When to get an Immediate Restraining Order?
In Washington state, an Immediate “Restraining Order” is a special kind of Restraining Order which means that not only is the courts help needed to prevent abuse from a family member, but also that it’s needed immediately to prevent imminent danger.
Common confusion with Protection Orders
Restraining orders are commonly mixed up with “Protection Orders” that are of different types and come directly from the court.
Before we dwell deeper into answering the question, it is essential that you look at the different types of Protection orders that are applicable in Washington State. Knowing details about each will help you if you are ever in a position to seek one or have to defend against one brought to you by another party.
To know the circumstances for immediate restraining order, you first need to understand what a restraining order is and what consequences it poses on the other party.
This order is filed if there is an existing law case in the family. The cases that come under its domain range from pending dissolution to a child custody case. A restraining order has a vast coverage than the Domestic Violence Protection as it caters to scenarios like property issues, spousal support, child support, domestic violence, and temporary custody issues.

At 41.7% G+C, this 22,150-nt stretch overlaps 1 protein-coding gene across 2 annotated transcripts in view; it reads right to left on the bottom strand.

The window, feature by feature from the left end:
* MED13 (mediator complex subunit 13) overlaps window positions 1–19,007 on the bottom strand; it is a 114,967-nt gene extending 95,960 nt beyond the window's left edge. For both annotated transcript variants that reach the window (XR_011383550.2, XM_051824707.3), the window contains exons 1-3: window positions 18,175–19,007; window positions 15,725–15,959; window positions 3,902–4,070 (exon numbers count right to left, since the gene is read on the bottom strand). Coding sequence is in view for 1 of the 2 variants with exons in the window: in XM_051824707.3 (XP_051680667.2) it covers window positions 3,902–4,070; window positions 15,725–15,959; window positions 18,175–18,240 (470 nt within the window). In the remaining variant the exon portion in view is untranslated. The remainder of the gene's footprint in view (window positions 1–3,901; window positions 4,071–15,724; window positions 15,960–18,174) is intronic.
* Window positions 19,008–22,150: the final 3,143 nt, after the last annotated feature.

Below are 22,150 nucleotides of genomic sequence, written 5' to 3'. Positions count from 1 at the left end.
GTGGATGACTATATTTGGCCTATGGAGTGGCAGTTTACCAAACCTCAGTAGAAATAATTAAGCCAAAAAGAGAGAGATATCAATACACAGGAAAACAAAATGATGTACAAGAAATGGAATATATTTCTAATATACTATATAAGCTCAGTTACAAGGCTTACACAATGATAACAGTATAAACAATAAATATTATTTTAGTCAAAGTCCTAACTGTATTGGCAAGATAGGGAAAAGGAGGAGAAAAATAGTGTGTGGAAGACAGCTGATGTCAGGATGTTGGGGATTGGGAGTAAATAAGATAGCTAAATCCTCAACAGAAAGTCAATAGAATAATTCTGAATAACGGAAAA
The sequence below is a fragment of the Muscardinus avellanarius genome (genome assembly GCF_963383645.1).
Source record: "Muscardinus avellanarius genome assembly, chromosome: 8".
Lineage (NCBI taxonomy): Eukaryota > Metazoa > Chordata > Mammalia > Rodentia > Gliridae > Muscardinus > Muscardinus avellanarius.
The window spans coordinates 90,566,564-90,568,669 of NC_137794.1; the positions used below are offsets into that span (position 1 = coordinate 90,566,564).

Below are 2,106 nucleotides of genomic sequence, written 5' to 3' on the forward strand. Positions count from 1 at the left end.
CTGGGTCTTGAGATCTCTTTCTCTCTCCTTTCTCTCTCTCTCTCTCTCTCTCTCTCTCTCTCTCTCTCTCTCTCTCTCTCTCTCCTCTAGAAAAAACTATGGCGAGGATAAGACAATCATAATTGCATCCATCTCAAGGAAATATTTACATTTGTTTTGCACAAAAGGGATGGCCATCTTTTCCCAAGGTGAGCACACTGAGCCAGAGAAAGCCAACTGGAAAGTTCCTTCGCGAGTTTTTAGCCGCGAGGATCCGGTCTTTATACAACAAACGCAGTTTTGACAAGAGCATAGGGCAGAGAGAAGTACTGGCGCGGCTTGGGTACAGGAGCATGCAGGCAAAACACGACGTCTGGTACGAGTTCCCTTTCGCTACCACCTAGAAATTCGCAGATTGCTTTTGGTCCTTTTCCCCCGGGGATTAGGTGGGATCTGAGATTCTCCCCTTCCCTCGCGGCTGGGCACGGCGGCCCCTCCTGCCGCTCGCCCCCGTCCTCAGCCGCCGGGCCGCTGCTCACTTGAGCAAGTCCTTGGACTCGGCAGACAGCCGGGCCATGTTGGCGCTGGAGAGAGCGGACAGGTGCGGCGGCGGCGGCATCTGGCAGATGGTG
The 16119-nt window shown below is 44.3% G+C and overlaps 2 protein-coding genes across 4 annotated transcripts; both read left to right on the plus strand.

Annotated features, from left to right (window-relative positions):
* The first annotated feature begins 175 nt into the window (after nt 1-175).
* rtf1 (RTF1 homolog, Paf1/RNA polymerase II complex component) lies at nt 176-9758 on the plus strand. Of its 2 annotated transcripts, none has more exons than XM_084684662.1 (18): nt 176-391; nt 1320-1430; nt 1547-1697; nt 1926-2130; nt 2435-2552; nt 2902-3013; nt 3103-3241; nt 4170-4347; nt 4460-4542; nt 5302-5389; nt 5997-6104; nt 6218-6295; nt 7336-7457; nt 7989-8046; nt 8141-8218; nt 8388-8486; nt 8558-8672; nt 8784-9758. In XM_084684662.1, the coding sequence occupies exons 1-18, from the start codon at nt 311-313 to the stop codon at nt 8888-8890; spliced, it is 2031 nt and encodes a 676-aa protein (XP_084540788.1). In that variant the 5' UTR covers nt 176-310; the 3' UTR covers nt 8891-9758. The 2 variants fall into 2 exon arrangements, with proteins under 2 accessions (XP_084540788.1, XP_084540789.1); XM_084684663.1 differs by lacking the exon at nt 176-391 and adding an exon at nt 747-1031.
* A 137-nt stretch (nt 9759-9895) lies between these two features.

Here are some details that you need to know about getting a restraining order.
- Who Can Get a Restraining Order? The person filling this petition needs to be married to the respondent or has a child in common.
- Consequences of Violation. Any violation of the restraining order results in an arrest, misdemeanor, contempt, and criminal charges.
- Order Duration. A final decree restraining order is permanent unless modified. Whereas the temporary restraining order lasts for 14 days.
Now that the idea behind a restraining order and what sets it apart is clear, we can easily understand the circumstances under which an immediate restraining order will be required — under the Washington State law.
Getting an Immediate Restraining Order
If you find your safety at risk – can be due to a safety threat you received from the other party – filing an immediate restraining order is the most suitable course to take.
Once you contact the court, you will be granted an Immediate Restraining Order (Ex Parte) on the very same day. This will ensure your safety as you can also ask the court to order your spouse to surrender their weapons to the police.
After the hearing, the court may grant a restraining order or a Temporary Family Law Order which can be extended even after the divorce has taken place.